December 2, 2008 / 5:21 PM / 10 years ago

World Chefs: Guarnaschelli shops for ideas in market aisles

NEW YORK (Reuters Life!) - Chef Alexandra Guarnaschelli is in constant search for inspirations, whether it is at a farmers market, in a cookbook or along the supermarket aisle.

An undated handout photo of stovetop pork chops with cabbage and apples REUTERS/Courtesy Food Network/handout

Her culinary journey began when she was a child in New York City, helping her mother — a cookbook editor — to prepare eclectic meals.

In her pursuit to become a top chef, she moved to France where she studied at La Varenne Culinary School in Burgundy and worked at the Michelin three-starred Guy Savoy.

Since her return to New York, Guarnaschelli became the executive chef at Butter and has just completed the first season of her television show, “The Cooking Loft.”

Guarnaschelli, 39, spoke to Reuters about her culinary inspirations and why she looks into shopping carts.

Q: Who inspired you to become a chef?

A: “I became a chef largely because my mother was always cooking from the books of James Beard, Julia Childs and Craig Claiborne. My mother’s cooking and techniques were really French from books with America ingredients. She made a lot of the staples that you would often buy in a store.”

Q: What inspires you now?

A; “A common thread in my professional cooking is green markets. I used to go the market with a list. Now I go to the market and see what they have. That’s a completely different reversal in my process for making new dishes. I’m also really a big fan of the cookbook. I think it’s a dying art. I look through old cookbooks and get ideas. By reading a lot of old books and seeing a lot ideas and techniques, they give me different perspectives.”

Q: Do you get ideas from what other people shop for?

A: “I love to see what other people buy. I don’t want to give the wrong idea. I’m not a supermarket stalker. Just to walk through the rows of canned vegetables, I will say to myself, ‘I forgot about that.’

Q: What is your signature dish?

A: “It’s steak tartare with parmesan and bone marrow gratin. There is also a tomato-and-watermelon salad with a sprinkle of strawberries.”

Q; What do you cook for yourself?

A: “I’m huge sandwich person. I toast the bread very carefully. I use salty butter. I’m a really big ham person.”

Stovetop pork chops with cabbage and apples


2 tablespoons unsalted butter

2 teaspoons cumin seeds

2 teaspoons caraway seeds

2 teaspoons crushed coriander seeds

2 small heads Savoy cabbage, cored, leaves cleaned of ribs

and thinly sliced

1 tablespoon kosher salt, plus more for seasoning

2 teaspoons freshly ground white pepper, plus more for


2 knobs fresh ginger, peeled and finely grated

1 teaspoon dry ginger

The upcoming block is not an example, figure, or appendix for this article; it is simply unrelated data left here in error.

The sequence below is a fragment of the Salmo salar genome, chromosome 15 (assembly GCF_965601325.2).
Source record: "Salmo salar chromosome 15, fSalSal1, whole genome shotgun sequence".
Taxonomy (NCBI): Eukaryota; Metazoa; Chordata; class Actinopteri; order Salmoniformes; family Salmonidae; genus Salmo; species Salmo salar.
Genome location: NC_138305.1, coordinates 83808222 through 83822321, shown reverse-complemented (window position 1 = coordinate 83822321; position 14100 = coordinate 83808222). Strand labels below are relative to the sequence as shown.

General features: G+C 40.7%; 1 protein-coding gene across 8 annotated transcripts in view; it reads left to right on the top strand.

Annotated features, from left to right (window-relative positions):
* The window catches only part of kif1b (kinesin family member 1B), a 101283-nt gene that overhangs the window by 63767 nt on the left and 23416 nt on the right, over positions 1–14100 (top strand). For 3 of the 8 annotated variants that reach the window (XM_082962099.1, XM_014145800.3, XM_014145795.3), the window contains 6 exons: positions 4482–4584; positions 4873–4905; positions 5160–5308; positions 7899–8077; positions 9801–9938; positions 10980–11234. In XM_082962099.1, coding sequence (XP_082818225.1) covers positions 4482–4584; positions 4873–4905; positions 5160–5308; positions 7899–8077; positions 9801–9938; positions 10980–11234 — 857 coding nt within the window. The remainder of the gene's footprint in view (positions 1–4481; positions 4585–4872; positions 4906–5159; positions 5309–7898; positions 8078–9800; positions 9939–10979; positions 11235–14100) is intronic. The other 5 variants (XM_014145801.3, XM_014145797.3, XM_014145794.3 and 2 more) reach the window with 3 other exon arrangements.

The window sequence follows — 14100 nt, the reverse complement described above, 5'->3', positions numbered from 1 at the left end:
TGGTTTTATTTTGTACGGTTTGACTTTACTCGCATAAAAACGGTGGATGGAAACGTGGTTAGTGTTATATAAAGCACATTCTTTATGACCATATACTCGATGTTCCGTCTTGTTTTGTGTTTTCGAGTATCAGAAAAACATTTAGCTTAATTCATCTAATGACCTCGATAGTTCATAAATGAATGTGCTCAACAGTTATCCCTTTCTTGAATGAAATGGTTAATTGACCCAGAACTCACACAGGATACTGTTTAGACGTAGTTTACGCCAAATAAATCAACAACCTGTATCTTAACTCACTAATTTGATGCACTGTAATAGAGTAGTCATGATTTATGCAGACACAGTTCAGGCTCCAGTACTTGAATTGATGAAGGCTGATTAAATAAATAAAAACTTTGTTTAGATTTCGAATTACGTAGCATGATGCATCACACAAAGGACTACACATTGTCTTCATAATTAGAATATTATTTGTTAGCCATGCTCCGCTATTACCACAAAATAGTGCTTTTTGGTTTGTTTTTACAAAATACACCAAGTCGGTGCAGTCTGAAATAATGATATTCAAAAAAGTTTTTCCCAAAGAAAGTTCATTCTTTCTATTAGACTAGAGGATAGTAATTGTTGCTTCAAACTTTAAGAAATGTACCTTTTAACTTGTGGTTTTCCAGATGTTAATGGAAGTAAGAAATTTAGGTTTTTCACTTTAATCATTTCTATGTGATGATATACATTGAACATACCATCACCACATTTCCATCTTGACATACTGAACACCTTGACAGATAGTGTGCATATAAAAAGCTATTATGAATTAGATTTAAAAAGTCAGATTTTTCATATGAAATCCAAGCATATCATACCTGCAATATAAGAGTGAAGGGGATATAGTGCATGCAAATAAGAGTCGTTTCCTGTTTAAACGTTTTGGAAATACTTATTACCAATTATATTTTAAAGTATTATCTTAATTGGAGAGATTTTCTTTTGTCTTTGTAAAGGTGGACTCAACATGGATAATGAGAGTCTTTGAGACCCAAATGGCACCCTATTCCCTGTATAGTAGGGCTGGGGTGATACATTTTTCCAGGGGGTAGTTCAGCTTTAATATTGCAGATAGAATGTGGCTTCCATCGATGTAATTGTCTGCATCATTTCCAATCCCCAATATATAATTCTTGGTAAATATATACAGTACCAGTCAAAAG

1 small can whole, peeled tomatoes

1 poblano pepper, washed, cored and seeded, cut into thin


3 tablespoons finely chopped cilantro leaves

5 pork loin chops (bone-on), about 1 1/2 inches thick

1 teaspoon Hungarian paprika

3 tablespoons canola oil

2 green apples, washed, cored, halved and cut into 1/2-inch

thick slices

1 to 2 teaspoons red wine vinegar


1. In a large saute pan, melt 2 tablespoons of butter over medium heat. Add the cumin, caraway and coriander seeds toasting them slightly for 30 seconds. Do not let them turn dark brown.

2. Immediately add the cabbage. Toss to coat with the butter and spices. Season with salt, white pepper. Cook over medium heat, stirring from time to time, 10 to 15 minutes. Taste, for seasoning.

3. Add the fresh ginger, dry ginger, tomatoes, and poblano pepper and stir to blend. Taste for seasoning and cook for 5 to 8 minutes or until the cabbage is tender. Lower the heat and add the cilantro. Bring the mixture to a simmer. Remove from the heat and keep warm while cooking the pork chops. The cabbage tastes even better the next day when all of the flavors have had time to meld together.

An undated handout of Chef Alexandra Guarnaschelli. REUTERS/Courtesy Food Network/handout

4. Heat a skillet large enough to hold the pork chops in a single layer. Season each chop on both sides with salt and pepper. Sprinkle with paprika. Pour oil in the skillet. When the oil begins to smoke lightly, remove the pan from the heat and gently arrange the pork chops in a single layer.

5. Immediately return the skillet to the heat and brown on the first side, 2 to 3 minutes. Use a pair of tongs or a spatula to turn the chops on their second side. Brown about 2 to 3 minutes. Reduce the heat and cook for an additional 5 minutes. Turn the chops back to the first side and cook for 5 to 6 minutes. Season them again, lightly with salt and pepper.

6. Heat the cabbage, stir in the apple slices and add the red wine vinegar. Arrange cabbage on the bottom of a serving platter. Remove the pork chops and place them on top of the cabbage.

Reporting by Richard Leong; editing by Patricia Reaney

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